Saturday, February 03, 2007

Further Thoughts on Settling In

Here are a few more details on how I've been settling in back in Japan.

As I've noted before on this blog, it’s a hell of a flight over. And I usually find I can’t sleep at all on planes unless I’m severely tired or sleep deprived. So I tried to make sure I was sleep deprived before I got on the plane, by staying up all night before. (Actually it took me about all night to finish my packing and cleaning anyway, so that worked out pretty good). I ended up getting a little soft on myself and giving me one hour of sleep the night before, but I was still able to sleep for most of the flight.

I got into Osaka around 5, got through customs around 6, and was able to make it into Nakatsu around 11, where Shoko picked me up from the train station.

After not seeing her for over half a year, it was obviously a meeting I very much looked forward to. I had long thought over everything I was going to say.

“Hey Shoko, it’s” sniff “it’s nice to” sniff sniff “Did you spill gasoline in your car?”

Another great romantic moment. (It turns out she had actually spilled her kerosene heater in the car. The car reeked for the next few days.)

A couple days later Shoko hired a moving truck to get her furniture into our new apartment. I felt bad having the Japanese movers lift everything because they were a lot smaller than I was, so I tried to pitch in a bit. The annoying thing about doing this in Japan is that they’re quite strict about taking shoes on and off before going in and out of the apartment. So I would be carrying a big TV in two hands, and when I got to the door I would have to figure some way of kicking off my shoes without dropping the TV. And then on the way out I would have to bend down and put on my shoes and avoid clogging up the doorway that the other movers were using.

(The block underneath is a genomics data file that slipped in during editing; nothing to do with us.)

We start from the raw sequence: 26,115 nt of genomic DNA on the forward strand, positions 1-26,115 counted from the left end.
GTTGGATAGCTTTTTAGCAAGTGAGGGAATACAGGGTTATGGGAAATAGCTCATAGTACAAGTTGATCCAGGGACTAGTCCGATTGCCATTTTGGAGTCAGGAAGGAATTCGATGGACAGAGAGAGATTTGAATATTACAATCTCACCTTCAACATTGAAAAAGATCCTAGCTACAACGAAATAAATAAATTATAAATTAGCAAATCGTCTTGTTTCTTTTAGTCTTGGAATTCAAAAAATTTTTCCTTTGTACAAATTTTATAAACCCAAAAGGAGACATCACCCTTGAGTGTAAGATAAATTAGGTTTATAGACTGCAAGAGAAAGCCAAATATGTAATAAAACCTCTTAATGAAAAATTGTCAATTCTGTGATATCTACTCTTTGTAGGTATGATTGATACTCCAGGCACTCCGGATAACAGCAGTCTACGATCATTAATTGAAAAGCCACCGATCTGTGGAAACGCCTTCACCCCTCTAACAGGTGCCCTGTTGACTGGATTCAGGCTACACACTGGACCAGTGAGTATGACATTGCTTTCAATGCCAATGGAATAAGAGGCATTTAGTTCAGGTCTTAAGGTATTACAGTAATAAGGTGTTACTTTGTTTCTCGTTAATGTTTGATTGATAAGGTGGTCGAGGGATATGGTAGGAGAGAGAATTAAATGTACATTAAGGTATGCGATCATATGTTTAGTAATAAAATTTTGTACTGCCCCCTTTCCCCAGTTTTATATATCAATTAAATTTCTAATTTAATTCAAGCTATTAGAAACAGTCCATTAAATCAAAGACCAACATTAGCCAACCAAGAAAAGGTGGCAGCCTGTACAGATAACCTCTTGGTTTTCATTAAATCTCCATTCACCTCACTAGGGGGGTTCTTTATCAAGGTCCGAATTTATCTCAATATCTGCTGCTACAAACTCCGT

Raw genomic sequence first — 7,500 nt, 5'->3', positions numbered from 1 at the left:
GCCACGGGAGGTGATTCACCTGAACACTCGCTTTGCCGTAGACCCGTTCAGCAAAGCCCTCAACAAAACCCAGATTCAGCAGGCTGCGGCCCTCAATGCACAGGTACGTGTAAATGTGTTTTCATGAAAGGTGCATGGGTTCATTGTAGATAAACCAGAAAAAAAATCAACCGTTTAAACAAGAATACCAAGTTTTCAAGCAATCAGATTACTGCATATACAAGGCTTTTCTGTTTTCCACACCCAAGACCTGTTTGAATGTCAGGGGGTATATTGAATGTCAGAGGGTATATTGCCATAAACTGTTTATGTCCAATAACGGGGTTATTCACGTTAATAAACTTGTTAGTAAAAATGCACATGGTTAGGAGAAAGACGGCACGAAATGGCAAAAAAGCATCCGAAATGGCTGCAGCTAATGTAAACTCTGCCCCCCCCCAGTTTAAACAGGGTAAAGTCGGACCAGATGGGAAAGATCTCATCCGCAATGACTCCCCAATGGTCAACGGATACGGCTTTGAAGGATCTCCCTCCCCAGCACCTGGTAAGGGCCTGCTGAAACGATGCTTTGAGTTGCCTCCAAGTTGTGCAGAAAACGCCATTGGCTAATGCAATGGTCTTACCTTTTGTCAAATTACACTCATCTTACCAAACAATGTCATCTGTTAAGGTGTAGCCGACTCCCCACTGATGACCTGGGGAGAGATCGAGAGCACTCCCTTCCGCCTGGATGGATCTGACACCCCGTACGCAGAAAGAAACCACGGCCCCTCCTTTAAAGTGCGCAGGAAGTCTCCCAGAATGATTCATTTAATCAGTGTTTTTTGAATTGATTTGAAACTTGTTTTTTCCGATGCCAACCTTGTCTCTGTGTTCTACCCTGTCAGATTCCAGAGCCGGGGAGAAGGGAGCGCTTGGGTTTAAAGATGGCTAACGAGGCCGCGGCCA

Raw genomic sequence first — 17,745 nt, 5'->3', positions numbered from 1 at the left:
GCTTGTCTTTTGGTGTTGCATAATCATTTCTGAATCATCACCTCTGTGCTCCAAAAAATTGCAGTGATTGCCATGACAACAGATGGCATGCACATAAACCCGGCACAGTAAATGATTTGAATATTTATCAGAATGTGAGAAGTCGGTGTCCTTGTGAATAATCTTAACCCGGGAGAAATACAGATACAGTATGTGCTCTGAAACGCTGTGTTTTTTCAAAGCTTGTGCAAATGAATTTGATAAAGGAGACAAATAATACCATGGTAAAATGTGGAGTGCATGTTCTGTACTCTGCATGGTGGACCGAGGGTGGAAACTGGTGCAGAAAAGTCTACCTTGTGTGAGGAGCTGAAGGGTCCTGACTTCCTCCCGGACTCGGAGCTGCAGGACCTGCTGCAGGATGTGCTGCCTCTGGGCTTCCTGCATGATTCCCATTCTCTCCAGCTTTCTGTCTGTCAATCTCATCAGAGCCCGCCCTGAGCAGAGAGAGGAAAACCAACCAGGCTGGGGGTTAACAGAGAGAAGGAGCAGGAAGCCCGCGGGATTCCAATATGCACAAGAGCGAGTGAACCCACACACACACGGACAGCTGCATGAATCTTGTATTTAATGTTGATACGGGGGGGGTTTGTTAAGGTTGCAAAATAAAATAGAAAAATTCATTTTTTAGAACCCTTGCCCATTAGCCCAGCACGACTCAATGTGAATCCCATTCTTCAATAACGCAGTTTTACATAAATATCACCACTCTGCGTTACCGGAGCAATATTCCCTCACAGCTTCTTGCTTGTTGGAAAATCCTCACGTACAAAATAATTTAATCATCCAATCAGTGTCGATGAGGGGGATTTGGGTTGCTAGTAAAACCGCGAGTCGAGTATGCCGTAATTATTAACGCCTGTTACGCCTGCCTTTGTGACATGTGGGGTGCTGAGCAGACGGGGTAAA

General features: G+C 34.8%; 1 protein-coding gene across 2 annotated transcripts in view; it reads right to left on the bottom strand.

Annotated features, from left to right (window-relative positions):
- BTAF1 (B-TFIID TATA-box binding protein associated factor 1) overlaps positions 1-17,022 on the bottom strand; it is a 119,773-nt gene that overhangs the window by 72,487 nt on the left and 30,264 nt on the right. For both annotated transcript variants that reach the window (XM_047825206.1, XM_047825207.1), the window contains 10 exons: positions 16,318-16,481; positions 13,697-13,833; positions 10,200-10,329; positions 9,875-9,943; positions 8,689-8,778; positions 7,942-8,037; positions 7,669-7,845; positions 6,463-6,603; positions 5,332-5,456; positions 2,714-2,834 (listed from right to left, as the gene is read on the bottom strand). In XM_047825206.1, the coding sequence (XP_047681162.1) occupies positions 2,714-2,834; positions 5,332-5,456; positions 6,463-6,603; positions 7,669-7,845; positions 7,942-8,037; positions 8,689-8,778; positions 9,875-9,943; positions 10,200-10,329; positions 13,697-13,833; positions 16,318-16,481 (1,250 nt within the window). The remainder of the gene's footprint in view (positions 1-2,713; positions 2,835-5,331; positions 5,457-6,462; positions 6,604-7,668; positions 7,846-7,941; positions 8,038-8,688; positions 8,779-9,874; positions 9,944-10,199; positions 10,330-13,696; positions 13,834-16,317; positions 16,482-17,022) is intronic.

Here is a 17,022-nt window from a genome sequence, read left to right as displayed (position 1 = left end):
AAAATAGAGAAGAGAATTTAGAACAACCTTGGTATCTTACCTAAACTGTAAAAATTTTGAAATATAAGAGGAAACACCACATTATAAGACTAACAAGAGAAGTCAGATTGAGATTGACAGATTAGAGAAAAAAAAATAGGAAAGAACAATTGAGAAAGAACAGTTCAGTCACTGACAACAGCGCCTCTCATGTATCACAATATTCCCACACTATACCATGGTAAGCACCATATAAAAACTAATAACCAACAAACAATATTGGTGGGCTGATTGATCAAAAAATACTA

I asked Shoko a couple times if the no-shoes-in-the-house rule could be dropped just for 30 minutes, but she was quite strict about it. So instead I just talked tried to show my solidarity with the other workers by talking about what a pain it was to be always taking shoes on and off, and how in America they could have worn their shoes right into the apartment.

Since then things have been going pretty good. Shoko and I have settled into our usually routine. I question whether it's healthy for her to always run kerosene heaters, and she criticizes my cleaning habits and personal hygenie.

As for the job:
Another nice thing about this job I forgot to mention about this job on the previous post is that I work with a bunch of other ex-pats out of the same office. It gets a little crowded at times, but its nice to have a built in social network at work, instead of the lonely feeling I sometimes had as a JET because I was the only foreigner in the school.
At 28, however, I’m the old man on the block around here. The next oldest teacher in our office is 27.

I was just in Kitakyushu the past couple days doing training. I was training along side a 21-year-old Australian (in Australia University is only 3 years, so they graduate young), and occasionally in the conversation he would hint at how ancient he thought I was.
After the training was finished, everyone went out for drinks afterwards (well, I wasn’t drinking, but you know what I mean). The trainer, who was British, said “I’ve been dying to ask you, what’s the etymology of your surname?” I’ve long known my surname was a source of amusement to Australians, but it turns out in Britain the name also carries connotations of a robber or a tramp.

Useless Wikipedia Fact
In the Zelda games, Link is described as a young man who lives in the land of Hyrule. His age varies from game to game, ranging from 10 to 18. He is also one of the few left-handed protagonists in video games (with the exception of his appearance in the Wii version of Twilight Princess, where he is right-handed for control purposes).[2]

Link of the Day
Another racist publication in Japan. Check out this beauty.

Every country is entitled to have their racists and nutjobs. Unfortunately that's just human nature. The difference in Japan however seems to be the prominence these publications occupy, and the complete apathy of the rest of the population, as we've noted before on this blog. Family Mart, the conveniance store where this magazine is sold, is one of Japan's most popular stores. You see it everywhere.

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